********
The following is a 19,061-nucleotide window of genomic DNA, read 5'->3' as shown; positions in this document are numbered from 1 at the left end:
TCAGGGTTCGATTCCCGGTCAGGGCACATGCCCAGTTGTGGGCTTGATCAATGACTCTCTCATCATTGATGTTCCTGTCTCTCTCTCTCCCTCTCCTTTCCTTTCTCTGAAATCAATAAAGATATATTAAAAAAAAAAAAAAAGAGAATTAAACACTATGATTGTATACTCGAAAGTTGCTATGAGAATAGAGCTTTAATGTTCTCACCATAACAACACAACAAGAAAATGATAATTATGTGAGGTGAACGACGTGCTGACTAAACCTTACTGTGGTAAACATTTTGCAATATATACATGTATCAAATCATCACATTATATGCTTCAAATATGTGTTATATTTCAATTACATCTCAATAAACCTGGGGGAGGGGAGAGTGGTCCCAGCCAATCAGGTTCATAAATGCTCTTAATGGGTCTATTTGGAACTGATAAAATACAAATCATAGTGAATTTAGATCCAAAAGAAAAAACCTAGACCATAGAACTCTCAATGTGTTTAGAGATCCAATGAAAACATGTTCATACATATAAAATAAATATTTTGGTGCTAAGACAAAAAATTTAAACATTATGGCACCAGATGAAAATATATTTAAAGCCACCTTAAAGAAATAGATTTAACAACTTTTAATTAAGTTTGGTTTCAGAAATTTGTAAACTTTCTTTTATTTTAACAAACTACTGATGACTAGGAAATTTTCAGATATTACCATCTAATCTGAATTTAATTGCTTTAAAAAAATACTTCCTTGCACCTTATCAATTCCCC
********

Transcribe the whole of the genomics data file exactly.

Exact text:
The following is a 19,061-nucleotide window of genomic DNA, read 5'->3' as shown; positions in this document are numbered from 1 at the left end:
TCAGGGTTCGATTCCCGGTCAGGGCACATGCCCAGTTGTGGGCTTGATCAATGACTCTCTCATCATTGATGTTCCTGTCTCTCTCTCTCCCTCTCCTTTCCTTTCTCTGAAATCAATAAAGATATATTAAAAAAAAAAAAAAAGAGAATTAAACACTATGATTGTATACTCGAAAGTTGCTATGAGAATAGAGCTTTAATGTTCTCACCATAACAACACAACAAGAAAATGATAATTATGTGAGGTGAACGACGTGCTGACTAAACCTTACTGTGGTAAACATTTTGCAATATATACATGTATCAAATCATCACATTATATGCTTCAAATATGTGTTATATTTCAATTACATCTCAATAAACCTGGGGGAGGGGAGAGTGGTCCCAGCCAATCAGGTTCATAAATGCTCTTAATGGGTCTATTTGGAACTGATAAAATACAAATCATAGTGAATTTAGATCCAAAAGAAAAAACCTAGACCATAGAACTCTCAATGTGTTTAGAGATCCAATGAAAACATGTTCATACATATAAAATAAATATTTTGGTGCTAAGACAAAAAATTTAAACATTATGGCACCAGATGAAAATATATTTAAAGCCACCTTAAAGAAATAGATTTAACAACTTTTAATTAAGTTTGGTTTCAGAAATTTGTAAACTTTCTTTTATTTTAACAAACTACTGATGACTAGGAAATTTTCAGATATTACCATCTAATCTGAATTTAATTGCTTTAAAAAAATACTTCCTTGCACCTTATCAATTCCCC